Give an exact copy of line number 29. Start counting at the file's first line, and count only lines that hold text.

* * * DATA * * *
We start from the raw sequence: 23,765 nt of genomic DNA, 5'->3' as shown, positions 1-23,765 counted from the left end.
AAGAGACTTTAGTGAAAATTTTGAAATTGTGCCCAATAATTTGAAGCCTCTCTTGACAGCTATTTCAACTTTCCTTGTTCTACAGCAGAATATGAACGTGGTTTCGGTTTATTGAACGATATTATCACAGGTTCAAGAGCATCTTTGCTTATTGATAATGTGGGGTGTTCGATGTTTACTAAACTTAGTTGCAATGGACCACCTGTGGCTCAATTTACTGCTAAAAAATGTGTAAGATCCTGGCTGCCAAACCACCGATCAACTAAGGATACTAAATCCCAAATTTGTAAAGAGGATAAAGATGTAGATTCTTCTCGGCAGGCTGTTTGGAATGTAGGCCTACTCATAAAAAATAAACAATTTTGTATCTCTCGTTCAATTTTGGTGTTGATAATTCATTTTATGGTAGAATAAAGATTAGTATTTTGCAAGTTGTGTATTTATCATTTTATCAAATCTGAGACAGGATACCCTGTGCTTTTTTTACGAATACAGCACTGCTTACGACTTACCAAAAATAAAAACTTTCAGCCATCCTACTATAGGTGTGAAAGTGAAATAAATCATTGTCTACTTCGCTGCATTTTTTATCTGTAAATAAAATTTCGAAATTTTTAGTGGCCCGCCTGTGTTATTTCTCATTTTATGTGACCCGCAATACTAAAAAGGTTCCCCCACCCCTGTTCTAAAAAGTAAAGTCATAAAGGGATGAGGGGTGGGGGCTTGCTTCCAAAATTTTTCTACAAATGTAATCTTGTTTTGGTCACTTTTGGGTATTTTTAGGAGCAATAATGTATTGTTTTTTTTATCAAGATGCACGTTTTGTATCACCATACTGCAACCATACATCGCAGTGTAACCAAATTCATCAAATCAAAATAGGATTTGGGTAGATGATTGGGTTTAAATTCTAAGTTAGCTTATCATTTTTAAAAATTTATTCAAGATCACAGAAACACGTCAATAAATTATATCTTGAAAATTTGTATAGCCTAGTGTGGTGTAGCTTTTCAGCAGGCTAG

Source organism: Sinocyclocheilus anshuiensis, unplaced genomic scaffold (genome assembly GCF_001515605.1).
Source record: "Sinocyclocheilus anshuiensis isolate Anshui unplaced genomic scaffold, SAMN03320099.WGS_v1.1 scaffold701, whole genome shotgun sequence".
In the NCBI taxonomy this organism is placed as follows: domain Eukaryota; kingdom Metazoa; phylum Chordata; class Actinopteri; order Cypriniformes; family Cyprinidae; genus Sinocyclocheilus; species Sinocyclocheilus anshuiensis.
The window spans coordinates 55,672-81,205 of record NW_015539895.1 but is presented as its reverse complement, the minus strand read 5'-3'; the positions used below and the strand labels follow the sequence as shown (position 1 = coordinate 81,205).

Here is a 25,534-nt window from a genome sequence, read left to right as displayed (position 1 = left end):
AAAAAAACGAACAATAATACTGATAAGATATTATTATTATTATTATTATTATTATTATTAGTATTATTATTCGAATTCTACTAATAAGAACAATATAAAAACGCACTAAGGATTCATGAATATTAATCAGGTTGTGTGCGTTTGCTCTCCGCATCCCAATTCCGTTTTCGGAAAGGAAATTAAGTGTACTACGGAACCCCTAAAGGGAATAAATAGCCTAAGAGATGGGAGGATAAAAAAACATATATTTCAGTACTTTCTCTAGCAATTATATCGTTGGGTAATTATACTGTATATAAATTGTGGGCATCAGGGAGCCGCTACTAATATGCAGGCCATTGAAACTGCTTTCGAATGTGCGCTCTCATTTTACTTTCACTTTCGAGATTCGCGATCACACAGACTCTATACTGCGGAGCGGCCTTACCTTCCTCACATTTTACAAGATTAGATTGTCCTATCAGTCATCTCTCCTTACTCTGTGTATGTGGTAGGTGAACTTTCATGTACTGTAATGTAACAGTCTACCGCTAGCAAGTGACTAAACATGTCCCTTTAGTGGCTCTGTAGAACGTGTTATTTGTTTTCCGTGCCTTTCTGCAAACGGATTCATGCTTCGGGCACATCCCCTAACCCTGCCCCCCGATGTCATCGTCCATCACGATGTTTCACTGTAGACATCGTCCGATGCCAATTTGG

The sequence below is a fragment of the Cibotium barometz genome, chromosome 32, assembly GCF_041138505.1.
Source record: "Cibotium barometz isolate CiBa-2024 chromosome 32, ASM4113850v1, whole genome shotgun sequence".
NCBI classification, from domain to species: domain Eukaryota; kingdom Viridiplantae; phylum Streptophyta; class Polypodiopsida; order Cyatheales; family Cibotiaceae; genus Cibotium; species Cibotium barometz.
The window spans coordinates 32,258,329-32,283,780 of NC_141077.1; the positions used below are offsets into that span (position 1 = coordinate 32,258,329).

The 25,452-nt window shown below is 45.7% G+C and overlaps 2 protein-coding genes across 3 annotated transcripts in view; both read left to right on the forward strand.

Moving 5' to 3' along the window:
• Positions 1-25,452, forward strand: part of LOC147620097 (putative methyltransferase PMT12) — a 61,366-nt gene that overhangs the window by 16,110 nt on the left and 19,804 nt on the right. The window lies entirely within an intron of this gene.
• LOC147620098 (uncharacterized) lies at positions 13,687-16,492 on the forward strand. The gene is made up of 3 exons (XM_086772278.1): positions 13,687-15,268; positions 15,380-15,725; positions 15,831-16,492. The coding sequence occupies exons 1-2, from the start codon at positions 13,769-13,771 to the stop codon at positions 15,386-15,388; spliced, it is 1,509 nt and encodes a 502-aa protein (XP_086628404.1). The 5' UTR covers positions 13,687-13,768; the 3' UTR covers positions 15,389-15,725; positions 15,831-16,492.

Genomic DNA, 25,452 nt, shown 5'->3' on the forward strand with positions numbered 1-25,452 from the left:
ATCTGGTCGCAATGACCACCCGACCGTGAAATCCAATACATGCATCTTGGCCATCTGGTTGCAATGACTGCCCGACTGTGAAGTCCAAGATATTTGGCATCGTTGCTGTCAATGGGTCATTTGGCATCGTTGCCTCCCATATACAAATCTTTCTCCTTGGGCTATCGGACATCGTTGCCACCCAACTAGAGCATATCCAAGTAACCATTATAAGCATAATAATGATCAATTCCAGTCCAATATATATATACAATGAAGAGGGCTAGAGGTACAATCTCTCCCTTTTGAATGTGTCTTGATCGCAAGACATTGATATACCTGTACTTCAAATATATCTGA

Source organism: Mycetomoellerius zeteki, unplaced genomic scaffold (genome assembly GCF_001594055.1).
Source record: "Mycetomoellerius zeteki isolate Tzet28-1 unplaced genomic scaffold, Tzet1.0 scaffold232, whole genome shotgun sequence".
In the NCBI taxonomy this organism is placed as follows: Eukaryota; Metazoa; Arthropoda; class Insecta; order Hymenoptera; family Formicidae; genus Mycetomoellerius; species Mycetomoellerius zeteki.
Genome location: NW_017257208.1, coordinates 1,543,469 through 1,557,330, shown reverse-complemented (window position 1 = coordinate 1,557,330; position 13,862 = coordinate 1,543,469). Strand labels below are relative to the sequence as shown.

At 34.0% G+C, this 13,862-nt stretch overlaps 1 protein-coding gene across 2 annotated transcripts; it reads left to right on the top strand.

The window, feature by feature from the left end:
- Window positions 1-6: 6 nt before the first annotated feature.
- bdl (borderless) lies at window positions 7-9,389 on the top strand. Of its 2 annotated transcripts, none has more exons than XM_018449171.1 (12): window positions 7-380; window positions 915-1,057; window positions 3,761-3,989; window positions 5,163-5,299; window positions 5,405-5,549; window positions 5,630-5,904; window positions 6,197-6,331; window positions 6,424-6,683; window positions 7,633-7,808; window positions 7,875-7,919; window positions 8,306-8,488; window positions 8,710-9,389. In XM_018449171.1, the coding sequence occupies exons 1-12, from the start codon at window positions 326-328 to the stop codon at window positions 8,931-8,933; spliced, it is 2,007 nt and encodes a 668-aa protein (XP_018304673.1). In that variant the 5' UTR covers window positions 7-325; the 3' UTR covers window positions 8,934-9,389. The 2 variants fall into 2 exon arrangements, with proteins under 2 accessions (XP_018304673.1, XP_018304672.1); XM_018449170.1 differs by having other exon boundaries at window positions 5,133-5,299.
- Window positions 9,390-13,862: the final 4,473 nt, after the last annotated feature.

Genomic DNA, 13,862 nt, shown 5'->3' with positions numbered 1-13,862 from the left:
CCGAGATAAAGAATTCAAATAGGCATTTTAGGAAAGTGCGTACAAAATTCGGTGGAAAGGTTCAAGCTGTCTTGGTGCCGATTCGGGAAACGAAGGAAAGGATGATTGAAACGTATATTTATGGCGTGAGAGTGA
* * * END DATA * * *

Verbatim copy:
CCGAGATAAAGAATTCAAATAGGCATTTTAGGAAAGTGCGTACAAAATTCGGTGGAAAGGTTCAAGCTGTCTTGGTGCCGATTCGGGAAACGAAGGAAAGGATGATTGAAACGTATATTTATGGCGTGAGAGTGA